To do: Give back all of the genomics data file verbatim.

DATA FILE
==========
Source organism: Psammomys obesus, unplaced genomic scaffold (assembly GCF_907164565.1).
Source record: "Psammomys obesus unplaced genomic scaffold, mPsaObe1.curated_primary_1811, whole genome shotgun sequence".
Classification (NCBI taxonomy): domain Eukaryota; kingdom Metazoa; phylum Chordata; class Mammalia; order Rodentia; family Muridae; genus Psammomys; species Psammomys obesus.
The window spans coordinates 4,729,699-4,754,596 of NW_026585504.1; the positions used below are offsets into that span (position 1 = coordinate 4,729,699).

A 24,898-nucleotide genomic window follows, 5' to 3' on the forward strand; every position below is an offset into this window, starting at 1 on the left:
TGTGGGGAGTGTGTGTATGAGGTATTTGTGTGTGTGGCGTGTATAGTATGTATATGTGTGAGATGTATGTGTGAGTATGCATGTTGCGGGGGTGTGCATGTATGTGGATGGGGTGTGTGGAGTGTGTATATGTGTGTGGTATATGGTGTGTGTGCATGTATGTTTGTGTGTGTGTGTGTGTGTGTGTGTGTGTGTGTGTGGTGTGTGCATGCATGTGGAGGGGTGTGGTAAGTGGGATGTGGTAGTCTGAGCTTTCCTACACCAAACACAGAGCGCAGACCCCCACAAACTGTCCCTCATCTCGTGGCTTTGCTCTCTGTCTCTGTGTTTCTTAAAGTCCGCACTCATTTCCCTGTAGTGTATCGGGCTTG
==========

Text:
Source organism: Psammomys obesus, unplaced genomic scaffold (assembly GCF_907164565.1).
Source record: "Psammomys obesus unplaced genomic scaffold, mPsaObe1.curated_primary_1811, whole genome shotgun sequence".
Classification (NCBI taxonomy): domain Eukaryota; kingdom Metazoa; phylum Chordata; class Mammalia; order Rodentia; family Muridae; genus Psammomys; species Psammomys obesus.
The window spans coordinates 4,729,699-4,754,596 of NW_026585504.1; the positions used below are offsets into that span (position 1 = coordinate 4,729,699).

A 24,898-nucleotide genomic window follows, 5' to 3' on the forward strand; every position below is an offset into this window, starting at 1 on the left:
TGTGGGGAGTGTGTGTATGAGGTATTTGTGTGTGTGGCGTGTATAGTATGTATATGTGTGAGATGTATGTGTGAGTATGCATGTTGCGGGGGTGTGCATGTATGTGGATGGGGTGTGTGGAGTGTGTATATGTGTGTGGTATATGGTGTGTGTGCATGTATGTTTGTGTGTGTGTGTGTGTGTGTGTGTGTGTGTGTGTGGTGTGTGCATGCATGTGGAGGGGTGTGGTAAGTGGGATGTGGTAGTCTGAGCTTTCCTACACCAAACACAGAGCGCAGACCCCCACAAACTGTCCCTCATCTCGTGGCTTTGCTCTCTGTCTCTGTGTTTCTTAAAGTCCGCACTCATTTCCCTGTAGTGTATCGGGCTTG